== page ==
Tuesday, April 20, 2010

SMS UDH Binary and Concatenated

As a standard SMS can only contain 160 7-bit GSM characters, Concatenated SMS are used to send long SMS which are bigger then 160 characters. Concatenation allows a sender to send more than one SMS which then get stuck together automatically by the phone to appear as one message.

To indicate that the content contains a UDH, a flag on the SMS called the UDH Indicator (UDHI) must be turned on. This tells the phone that it must separate the UDH from the rest of the content.


Format of an SMS with a UDH

The phone separates the UDH by reading the first byte of the content. The number in this byte is the length of the rest of UDH and is called the User Data Header Length (UDHL). The phone then knows how many bytes make up the UDH and can separate it from the rest of the message.

There are two main kind of SMS systems one is Smart Messaging which is for NOKIA supported and sets (include almost all brand except older version of Sony and Ericsson), and other one is EMS (Enhanced messaging system), both have different type of content and UDH encoding , first with the common between them.

  1. both have same algo to build UDH .
  2. data and udh for both systems are only in hex i.e char having 0-9 or A-F.
  3. both have same Header for split messages i.e. concatenated messages,
    for nokia it goes like for each binary messages there is data and UDH part now Nokia identifies coming binary message as ringtone, pic ,logo etc because of port number present in its header, lets consider full UDH of Nokia


06 05 04 1581 1581
06  -  length of whole UDH i.e 6 octet now each octet has two char so 050415811581 counts to 6 octet, got it?, now
05  - it represents as keyword for 16-bit nokia port addressing(according to specs of smart messaging)
04  -  its again count of upcoming octets i.e. 4 ,
1581  -  it is destination port mentioning port number in hex for ringtone, in other words this the thing which identifies upcoming message as ringtone.
1581  -  it is source port , when a ringtone is sent from handset to handset it automatically becomes 1581, but when you send it via GSM modem or SMPP connection it can be assigned to any valid hex string, preferably 0000.

so instead of ringtone if we are sending picture message, or logo or anything else then we just have to change destination port number for different binary messages it is as follows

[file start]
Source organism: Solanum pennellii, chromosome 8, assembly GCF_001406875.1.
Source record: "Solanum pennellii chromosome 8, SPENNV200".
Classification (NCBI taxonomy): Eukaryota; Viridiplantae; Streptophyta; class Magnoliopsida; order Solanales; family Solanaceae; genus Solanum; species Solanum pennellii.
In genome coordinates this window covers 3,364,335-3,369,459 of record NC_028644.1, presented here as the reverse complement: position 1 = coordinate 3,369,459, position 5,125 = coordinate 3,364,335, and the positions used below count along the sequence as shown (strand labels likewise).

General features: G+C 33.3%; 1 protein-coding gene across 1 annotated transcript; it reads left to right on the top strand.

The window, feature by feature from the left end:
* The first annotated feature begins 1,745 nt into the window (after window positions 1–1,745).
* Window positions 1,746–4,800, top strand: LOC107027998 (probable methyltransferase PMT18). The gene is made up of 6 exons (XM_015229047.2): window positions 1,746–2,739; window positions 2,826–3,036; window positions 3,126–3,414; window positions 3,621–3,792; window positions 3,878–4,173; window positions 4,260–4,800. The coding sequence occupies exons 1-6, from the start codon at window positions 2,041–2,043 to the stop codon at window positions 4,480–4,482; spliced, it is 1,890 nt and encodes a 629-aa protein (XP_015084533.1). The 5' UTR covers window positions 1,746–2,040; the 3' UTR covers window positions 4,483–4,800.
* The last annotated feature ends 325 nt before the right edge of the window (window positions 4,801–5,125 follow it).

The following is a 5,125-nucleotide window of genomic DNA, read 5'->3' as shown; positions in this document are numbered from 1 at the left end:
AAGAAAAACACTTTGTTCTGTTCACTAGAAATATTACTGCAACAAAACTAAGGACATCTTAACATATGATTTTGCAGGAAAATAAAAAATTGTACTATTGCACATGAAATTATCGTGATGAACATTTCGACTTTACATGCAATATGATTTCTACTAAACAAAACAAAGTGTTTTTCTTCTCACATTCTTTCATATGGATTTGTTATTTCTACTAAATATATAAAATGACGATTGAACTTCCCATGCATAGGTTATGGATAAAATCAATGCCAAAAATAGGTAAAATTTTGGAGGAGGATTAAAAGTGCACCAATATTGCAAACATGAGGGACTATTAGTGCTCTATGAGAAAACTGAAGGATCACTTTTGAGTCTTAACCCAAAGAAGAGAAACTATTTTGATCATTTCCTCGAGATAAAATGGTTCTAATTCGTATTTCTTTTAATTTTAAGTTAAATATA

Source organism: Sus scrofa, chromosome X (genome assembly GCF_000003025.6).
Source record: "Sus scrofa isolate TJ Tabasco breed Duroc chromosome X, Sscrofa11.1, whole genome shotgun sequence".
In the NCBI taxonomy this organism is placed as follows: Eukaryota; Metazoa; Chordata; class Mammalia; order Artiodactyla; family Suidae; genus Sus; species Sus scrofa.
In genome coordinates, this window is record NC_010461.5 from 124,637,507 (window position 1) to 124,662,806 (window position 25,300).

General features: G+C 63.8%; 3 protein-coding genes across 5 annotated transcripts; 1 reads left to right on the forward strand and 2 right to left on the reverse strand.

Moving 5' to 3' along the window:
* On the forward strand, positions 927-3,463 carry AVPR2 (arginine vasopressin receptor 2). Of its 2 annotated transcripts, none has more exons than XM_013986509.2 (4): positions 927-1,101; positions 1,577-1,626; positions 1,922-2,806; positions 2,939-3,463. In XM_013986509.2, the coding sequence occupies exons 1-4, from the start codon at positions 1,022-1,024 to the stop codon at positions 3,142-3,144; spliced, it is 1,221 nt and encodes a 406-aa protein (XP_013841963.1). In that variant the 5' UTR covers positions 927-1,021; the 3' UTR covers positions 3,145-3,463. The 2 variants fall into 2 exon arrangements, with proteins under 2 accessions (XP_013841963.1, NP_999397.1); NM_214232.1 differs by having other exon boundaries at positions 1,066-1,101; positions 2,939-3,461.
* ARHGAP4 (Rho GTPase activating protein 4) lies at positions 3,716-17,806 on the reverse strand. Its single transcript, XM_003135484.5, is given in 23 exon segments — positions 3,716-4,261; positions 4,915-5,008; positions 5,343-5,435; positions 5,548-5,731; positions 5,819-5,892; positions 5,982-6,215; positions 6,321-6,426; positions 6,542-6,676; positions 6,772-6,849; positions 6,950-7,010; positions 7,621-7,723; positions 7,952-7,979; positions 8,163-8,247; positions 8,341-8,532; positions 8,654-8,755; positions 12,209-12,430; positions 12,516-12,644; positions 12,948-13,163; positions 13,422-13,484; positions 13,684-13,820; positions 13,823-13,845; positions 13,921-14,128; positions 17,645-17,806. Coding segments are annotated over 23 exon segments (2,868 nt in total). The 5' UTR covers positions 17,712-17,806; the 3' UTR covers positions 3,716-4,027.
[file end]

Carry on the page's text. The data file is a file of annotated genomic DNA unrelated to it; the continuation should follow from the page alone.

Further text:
Ringtone - 1581
CGI /CLI - 1583
Picture Msg- 158A
Operator Logo 1582
vCard 23F4
vCard Secure 23F6
vCalendar 23F5
vCalendar Secure 23F7
eMail Notification 1588
DMCP(obsolete) 1584

now if our message is bigger than preferably 260 chars we need to break it into more than one part ,, that's called concatenation for that you need to append concat header in UDH which goes like

00 03 XX 0N 0n 

it looks confusing but let me explain it ,
00 is offset to mention its new part of UDH

03 is according to specs concat header

XX it can be from 00 to FF , it is called message reference header , its same in UDH of all splited message in order to make receiving body understand that incoming splitted message is part of earlier received message because it has same reference string, get it??

0N represents total count of messages, like after splitting there are 3 parts then it is 03 , so here u can deduce that SMS support maximum 255 splits, becoz 25 if FF and it is largest 2 digit hex number.
0N represents sequence number of upcoming sms part like for first part it will be 01 for next it will be 02 and so on up to 0N,

now there is somthing u should take care of when we append concat header whole UDH becomes of 22 char i.e. 11 octets so UDH begins with 0B instead of 06 so for SMS of 3 splits of ringtone type UDHs will be


this is all about Smart messaging, now EMS is even more simpler,  there is no data part in EMS all is bundled together in UDH its like

XX0CXX00<data hex string>
first XX = length of total data
0C is according to EMS specs octet for melody sound
second XX is length of rest part of data, 00 is offset to show start of data part data part it hex form of iMelody string, now even in EMS concat system is same , as mentioned earlier, so just append 0003XX0N0n before 00 offset of EMS, count the chars and make changes accordingly,

Connect Nokia or Any other Phone to a Computer or a Laptop

Below is some information on how to configure your laptop for use with a GPRS-enabled mobile phone, for Internet access.

On the PC, go to the Networking section of the Control Panel (Start > Settings > Control panel > Network)

  1. Select "Make new connection" (this should start a setup wizard)
  2. Choose "Dial up to Internet"
  3. Choose the "Connect via a Modem" option
  4. Select your mobile from the list of modems displayed
  5. Enter the telephone number to dial as *99# (No area code, and turn off dialing rules)
  6. Select the username and password for your Network Operator (GPRS settings here, first try leaving this blank)
  7. When complete, go to Control panel > networks, and double-click on the icon for your GPRS connection and click dial

NOTE :- If your phone is not listed as a modem install the proper drivers before continuing

Thursday, April 1, 2010

How I Will Hack Your Password